Main : Australia, climate change, fiction, literary
Most everything has dried up: water, the womb, even the love among lovers. Hunger is rife, except across the border. One night, a village is bombed after its men attempt to cross the border. Nine-year old Amedea is buried underground and sleeps to survive. Ten years later, she wakes with a locust embedded in her brow. This political fable is a girl’s magical journey through the border. The border has cut the human heart. Can she repair it with the story of a small life? This is the Locust Girl’s dream, her lovesong—
For those walking to the border for dear life
And those guarding the border for dear life
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Shortlisted: 2016 ACT Book of the Year Award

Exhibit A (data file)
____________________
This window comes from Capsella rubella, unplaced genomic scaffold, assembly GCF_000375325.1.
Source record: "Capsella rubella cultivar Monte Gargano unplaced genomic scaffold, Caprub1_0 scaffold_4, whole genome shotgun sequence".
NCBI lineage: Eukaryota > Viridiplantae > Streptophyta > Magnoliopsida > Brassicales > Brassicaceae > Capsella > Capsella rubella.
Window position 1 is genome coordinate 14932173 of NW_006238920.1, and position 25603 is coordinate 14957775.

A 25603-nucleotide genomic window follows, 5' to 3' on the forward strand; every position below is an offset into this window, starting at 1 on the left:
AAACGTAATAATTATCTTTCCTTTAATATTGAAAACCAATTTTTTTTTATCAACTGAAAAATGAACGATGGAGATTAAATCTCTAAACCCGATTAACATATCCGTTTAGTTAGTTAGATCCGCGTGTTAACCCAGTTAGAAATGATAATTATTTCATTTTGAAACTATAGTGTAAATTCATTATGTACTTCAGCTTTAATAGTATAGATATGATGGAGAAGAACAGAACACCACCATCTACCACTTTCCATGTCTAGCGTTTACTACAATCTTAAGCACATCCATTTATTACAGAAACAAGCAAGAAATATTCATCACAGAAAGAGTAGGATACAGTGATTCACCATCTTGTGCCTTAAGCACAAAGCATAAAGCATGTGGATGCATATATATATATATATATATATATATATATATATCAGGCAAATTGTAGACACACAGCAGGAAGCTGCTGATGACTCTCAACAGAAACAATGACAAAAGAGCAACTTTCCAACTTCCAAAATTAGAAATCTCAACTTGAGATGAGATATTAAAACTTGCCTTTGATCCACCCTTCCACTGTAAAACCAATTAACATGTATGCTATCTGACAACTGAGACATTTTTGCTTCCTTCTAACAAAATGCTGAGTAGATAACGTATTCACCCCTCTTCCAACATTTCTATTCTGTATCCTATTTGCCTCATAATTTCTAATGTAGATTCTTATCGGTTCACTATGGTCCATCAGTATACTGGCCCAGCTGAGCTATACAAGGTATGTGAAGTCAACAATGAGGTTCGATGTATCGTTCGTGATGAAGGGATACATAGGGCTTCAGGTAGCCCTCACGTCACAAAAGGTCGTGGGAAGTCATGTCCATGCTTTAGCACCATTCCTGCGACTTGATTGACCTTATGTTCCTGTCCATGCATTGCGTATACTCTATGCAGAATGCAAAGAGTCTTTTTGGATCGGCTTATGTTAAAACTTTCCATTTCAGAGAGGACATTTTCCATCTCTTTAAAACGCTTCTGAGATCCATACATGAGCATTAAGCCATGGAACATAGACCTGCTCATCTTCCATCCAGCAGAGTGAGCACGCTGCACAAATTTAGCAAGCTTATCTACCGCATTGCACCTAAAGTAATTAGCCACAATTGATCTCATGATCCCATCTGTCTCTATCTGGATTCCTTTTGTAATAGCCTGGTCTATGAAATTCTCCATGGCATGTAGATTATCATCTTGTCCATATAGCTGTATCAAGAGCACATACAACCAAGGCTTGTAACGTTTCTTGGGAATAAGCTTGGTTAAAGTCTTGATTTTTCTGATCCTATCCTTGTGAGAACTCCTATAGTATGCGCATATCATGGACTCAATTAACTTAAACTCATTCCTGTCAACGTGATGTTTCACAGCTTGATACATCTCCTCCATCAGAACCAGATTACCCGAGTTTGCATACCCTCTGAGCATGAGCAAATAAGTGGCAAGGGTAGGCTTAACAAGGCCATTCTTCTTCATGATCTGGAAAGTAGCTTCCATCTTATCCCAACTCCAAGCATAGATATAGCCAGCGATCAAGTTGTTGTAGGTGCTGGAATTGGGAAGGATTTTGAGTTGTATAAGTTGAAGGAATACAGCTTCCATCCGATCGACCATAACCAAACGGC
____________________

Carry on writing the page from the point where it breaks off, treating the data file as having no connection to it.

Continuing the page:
Winner 2016 - Christina Stead Prize for Fiction
Philippine National Book Award for Best Novel in English
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What makes us care? [Merlinda] makes you wonder what it is that moves you so in the story even as you have the space to ask yourself why you are so moved. I loved the blurb written by the novelist Bruce Pascoe on the back cover: “Don’t be lulled by the lusciousness or lured by the love but make sure you are warned by the politics.” Merlinda never lets you sanitize terror but the journey through this book is not only about terror. You come out the other end of the tunnel awed by what it takes for the Locust Girl to emerge.Distinguished Professor Serene Razack, UCLA
It is no surprise that a dystopian novel about climate change has won the Christina Stead Prize for Fiction in the NSW Premier's Literary Awards.Susan Wyndham
As Bobis blurs the boundaries between a utopian and a dystopian society, she touches on the social malaise, cultural discomfort, and ecological concerns of our globalised times.Emily Yu Zong, Australian Women's Book Review
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